Fixed rate vs variable rate mortgages

What is the most suitable for you?

Helping you make an informed decision about which type of interest rate meets your needs.

Fixed Rate Mortgages

A fixed rate mortgage is a mortgage deal offered by lenders, where the interest rate remains the same throughout the deal term. For example, a 5-year fixed rate will have a constant interest rate for the entire 5-year duration. Fixed rates are attractive to borrowers who are risk averse, as the monthly payments on the mortgage remain the same, and it is easier to budget long-term for your mortgage payment.

Tracker Rate Mortgages

A tracker rate mortgage rises and falls according to the Bank of England base rate. A common misconception is that the interest rate is the same as the base rate, but this is untrue. Most lenders will charge a certain percentage above the Bank of England base rate, this could be 0.5%. 

For a time at the beginning of the year, many borrowers opted to take tracker rate mortgages, as the headline interest rate was lower than the fixed rates available. Tracker rate mortgages are ideal for less risk averse borrowers, who hope the base rate will come down in the future and their mortgage payments will also fall. 

Variable Rate Mortgages

Variable rate mortgages are rarely offered. If you have a bad credit history or are looking for a specialised mortgage product, you may find the variable rate is the only option available to you. When your mortgage deal ends, if you fail to remortgage onto a new deal, your mortgage will default to the lender’s Standard Variable Rate. Variable rates are subject to change, and a lender can increase or decrease them at their own discretion.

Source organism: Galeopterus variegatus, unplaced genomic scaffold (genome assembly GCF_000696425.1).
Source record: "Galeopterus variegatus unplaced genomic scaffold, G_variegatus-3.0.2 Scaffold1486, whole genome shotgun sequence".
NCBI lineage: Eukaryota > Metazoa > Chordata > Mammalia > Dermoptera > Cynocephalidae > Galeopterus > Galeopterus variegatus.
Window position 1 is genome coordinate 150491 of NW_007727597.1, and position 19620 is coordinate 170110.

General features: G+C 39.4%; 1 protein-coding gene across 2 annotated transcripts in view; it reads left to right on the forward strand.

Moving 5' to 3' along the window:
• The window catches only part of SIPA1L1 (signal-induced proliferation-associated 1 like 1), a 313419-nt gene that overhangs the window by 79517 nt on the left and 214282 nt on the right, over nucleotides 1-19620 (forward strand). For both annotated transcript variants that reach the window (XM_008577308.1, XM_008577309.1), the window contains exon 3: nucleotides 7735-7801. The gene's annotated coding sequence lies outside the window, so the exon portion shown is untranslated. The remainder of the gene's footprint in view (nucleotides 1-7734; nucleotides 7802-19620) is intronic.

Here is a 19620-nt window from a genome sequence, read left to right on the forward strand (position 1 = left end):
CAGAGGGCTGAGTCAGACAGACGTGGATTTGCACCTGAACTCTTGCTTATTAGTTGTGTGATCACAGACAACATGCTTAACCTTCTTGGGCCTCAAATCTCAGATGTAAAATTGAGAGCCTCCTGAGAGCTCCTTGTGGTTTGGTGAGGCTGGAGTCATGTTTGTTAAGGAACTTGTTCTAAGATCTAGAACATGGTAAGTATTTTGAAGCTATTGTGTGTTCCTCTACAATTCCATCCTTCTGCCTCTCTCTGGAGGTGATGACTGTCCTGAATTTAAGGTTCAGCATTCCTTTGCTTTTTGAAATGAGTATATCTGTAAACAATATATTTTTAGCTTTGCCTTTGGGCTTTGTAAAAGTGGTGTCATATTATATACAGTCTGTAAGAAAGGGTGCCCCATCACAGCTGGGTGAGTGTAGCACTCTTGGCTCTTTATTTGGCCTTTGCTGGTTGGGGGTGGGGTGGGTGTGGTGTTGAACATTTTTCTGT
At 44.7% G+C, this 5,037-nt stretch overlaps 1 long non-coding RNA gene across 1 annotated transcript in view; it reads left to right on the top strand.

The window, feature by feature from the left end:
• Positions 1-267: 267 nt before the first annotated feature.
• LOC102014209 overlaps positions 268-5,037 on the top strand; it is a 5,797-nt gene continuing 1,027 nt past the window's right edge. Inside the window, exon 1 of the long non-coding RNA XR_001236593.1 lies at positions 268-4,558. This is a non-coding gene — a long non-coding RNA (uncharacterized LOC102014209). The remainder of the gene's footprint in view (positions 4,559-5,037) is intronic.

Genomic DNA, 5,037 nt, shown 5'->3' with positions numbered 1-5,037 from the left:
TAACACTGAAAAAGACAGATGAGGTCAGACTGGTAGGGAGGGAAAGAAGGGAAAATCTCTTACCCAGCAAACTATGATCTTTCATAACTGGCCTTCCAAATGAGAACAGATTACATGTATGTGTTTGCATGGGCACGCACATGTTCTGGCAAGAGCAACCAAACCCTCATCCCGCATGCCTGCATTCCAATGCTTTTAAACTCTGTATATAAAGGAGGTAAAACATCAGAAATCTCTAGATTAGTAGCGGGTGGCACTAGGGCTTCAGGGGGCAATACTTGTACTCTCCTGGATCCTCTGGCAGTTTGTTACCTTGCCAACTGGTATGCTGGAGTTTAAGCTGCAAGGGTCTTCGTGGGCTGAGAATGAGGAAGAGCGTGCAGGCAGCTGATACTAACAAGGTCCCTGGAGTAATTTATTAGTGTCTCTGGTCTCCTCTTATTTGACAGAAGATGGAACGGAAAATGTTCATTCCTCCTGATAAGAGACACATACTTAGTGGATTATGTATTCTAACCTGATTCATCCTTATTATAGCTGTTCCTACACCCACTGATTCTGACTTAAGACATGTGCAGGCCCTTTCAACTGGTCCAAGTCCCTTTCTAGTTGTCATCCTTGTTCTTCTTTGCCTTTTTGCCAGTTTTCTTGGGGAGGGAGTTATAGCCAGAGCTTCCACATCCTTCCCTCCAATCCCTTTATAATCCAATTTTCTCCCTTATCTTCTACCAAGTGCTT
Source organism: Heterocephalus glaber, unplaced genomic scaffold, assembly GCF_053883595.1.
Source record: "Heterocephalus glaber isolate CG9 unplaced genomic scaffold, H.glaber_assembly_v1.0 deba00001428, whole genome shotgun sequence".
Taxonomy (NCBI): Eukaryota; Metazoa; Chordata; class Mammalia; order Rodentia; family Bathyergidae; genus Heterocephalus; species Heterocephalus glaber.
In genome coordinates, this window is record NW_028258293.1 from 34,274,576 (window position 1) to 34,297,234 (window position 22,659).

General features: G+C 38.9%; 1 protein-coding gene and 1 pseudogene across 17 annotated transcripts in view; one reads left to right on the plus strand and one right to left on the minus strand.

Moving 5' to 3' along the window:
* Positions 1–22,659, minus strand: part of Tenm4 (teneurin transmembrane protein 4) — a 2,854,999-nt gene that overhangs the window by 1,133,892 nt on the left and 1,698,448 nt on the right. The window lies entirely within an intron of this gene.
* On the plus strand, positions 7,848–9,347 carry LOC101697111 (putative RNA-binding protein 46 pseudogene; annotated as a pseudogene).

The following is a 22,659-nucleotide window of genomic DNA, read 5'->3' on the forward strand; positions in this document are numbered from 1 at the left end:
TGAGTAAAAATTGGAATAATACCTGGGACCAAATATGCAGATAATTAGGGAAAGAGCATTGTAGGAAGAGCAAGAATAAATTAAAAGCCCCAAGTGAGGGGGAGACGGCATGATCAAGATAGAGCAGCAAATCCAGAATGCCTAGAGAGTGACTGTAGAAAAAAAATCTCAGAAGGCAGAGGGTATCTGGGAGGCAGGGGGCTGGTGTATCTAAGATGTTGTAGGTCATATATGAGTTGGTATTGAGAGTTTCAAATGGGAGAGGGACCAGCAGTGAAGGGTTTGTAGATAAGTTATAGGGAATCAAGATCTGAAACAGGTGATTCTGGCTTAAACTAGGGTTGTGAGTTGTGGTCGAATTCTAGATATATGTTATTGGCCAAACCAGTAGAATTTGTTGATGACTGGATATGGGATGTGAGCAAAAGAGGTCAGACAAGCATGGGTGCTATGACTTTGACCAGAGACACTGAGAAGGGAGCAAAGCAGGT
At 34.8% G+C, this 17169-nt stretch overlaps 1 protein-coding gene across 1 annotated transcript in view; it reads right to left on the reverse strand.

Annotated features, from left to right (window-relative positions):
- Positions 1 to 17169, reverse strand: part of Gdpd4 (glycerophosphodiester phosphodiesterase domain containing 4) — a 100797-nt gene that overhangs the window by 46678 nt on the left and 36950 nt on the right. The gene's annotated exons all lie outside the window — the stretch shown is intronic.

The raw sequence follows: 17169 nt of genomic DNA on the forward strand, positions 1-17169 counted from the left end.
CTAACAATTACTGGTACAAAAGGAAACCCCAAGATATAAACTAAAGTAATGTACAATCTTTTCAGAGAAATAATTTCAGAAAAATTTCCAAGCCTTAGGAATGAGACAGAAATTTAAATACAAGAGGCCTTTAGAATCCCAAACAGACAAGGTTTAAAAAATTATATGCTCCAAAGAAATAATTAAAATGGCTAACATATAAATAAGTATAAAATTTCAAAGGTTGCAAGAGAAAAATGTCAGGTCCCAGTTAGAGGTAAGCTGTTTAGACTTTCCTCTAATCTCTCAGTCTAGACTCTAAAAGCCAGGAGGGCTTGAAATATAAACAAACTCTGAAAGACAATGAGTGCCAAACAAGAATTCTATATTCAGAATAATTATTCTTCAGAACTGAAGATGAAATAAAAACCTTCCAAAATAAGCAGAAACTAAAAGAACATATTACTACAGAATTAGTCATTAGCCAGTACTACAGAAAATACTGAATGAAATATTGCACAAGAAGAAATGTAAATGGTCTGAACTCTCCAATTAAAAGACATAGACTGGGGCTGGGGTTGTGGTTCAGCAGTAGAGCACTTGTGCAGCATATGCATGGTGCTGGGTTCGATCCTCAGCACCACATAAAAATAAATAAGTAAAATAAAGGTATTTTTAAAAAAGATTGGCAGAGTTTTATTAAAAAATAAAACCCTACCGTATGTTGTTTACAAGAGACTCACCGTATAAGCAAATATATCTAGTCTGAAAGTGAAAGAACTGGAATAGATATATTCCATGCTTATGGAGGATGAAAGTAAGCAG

Choosing the right option for you

The type of product deal you choose depends on your appetite for risk. When you discuss your financial situation with a mortgage broker, they will present a range of options and highlight the risks involved with each product. Fixed rate mortgages tend to represent lower risk, but they are not risk free. For example, you may take a high interest fixed rate at a time when the Bank of England reduces the base rate, making tracker rates the cheapest interest rate on the market. It is important to speak to a mortgage specialist who will match the right product deal for your personal situation.


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